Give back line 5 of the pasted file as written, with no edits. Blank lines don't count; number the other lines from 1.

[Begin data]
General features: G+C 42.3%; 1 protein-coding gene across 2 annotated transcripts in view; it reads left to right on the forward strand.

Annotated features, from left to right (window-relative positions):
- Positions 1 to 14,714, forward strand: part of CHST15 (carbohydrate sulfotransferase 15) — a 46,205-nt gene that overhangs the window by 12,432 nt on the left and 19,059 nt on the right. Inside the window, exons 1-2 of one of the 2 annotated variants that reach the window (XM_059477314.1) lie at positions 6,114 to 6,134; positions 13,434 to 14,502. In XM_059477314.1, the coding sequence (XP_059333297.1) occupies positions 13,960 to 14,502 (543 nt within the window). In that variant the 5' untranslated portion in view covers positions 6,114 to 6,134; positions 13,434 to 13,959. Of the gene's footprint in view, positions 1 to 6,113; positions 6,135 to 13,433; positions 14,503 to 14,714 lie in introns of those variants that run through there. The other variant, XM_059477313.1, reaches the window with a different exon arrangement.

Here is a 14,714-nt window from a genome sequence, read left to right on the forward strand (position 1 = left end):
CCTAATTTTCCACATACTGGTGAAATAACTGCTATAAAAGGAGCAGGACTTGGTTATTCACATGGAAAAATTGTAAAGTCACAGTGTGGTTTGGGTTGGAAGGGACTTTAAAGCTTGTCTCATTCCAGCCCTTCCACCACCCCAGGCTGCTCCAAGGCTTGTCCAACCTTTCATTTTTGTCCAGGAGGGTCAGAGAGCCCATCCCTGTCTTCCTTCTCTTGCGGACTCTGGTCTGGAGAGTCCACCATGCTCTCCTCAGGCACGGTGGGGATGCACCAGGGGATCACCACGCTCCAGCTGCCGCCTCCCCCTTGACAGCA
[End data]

CCTAATTTTCCACATACTGGTGAAATAACTGCTATAAAAGGAGCAGGACTTGGTTATTCACATGGAAAAATTGTAAAGTCACAGTGTGGTTTGGGTTGGAAGGGACTTTAAAGCTTGTCTCATTCCAGCCCTTCCACCACCCCAGGCTGCTCCAAGGCTTGTCCAACCTTTCATTTTTGTCCAGGAGGGTCAGAGAGCCCATCCCTGTCTTCCTTCTCTTGCGGACTCTGGTCTGGAGAGTCCACCATGCTCTCCTCAGGCACGGTGGGGATGCACCAGGGGATCACCACGCTCCAGCTGCCGCCTCCCCCTTGACAGCA